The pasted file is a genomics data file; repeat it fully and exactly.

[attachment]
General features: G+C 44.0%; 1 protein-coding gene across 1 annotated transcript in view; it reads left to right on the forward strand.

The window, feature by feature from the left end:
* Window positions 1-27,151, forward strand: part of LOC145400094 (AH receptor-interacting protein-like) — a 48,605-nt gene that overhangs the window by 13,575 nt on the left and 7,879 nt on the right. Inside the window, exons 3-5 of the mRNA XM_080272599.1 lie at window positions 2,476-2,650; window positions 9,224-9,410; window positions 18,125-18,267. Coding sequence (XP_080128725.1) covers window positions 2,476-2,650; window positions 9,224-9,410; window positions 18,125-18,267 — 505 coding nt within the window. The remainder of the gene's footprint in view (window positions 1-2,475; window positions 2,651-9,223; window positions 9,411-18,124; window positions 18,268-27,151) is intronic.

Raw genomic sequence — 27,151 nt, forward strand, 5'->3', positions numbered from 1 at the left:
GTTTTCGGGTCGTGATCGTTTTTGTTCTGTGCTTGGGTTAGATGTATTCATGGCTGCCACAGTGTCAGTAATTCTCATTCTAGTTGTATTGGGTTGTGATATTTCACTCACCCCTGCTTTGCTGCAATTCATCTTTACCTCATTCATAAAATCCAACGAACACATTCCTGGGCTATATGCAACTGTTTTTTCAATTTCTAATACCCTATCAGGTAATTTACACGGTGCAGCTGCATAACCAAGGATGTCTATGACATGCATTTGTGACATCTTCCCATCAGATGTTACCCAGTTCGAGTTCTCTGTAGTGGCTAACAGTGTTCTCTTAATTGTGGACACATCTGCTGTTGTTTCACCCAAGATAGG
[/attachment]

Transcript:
General features: G+C 44.0%; 1 protein-coding gene across 1 annotated transcript in view; it reads left to right on the forward strand.

The window, feature by feature from the left end:
* Window positions 1-27,151, forward strand: part of LOC145400094 (AH receptor-interacting protein-like) — a 48,605-nt gene that overhangs the window by 13,575 nt on the left and 7,879 nt on the right. Inside the window, exons 3-5 of the mRNA XM_080272599.1 lie at window positions 2,476-2,650; window positions 9,224-9,410; window positions 18,125-18,267. Coding sequence (XP_080128725.1) covers window positions 2,476-2,650; window positions 9,224-9,410; window positions 18,125-18,267 — 505 coding nt within the window. The remainder of the gene's footprint in view (window positions 1-2,475; window positions 2,651-9,223; window positions 9,411-18,124; window positions 18,268-27,151) is intronic.

Raw genomic sequence — 27,151 nt, forward strand, 5'->3', positions numbered from 1 at the left:
GTTTTCGGGTCGTGATCGTTTTTGTTCTGTGCTTGGGTTAGATGTATTCATGGCTGCCACAGTGTCAGTAATTCTCATTCTAGTTGTATTGGGTTGTGATATTTCACTCACCCCTGCTTTGCTGCAATTCATCTTTACCTCATTCATAAAATCCAACGAACACATTCCTGGGCTATATGCAACTGTTTTTTCAATTTCTAATACCCTATCAGGTAATTTACACGGTGCAGCTGCATAACCAAGGATGTCTATGACATGCATTTGTGACATCTTCCCATCAGATGTTACCCAGTTCGAGTTCTCTGTAGTGGCTAACAGTGTTCTCTTAATTGTGGACACATCTGCTGTTGTTTCACCCAAGATAGG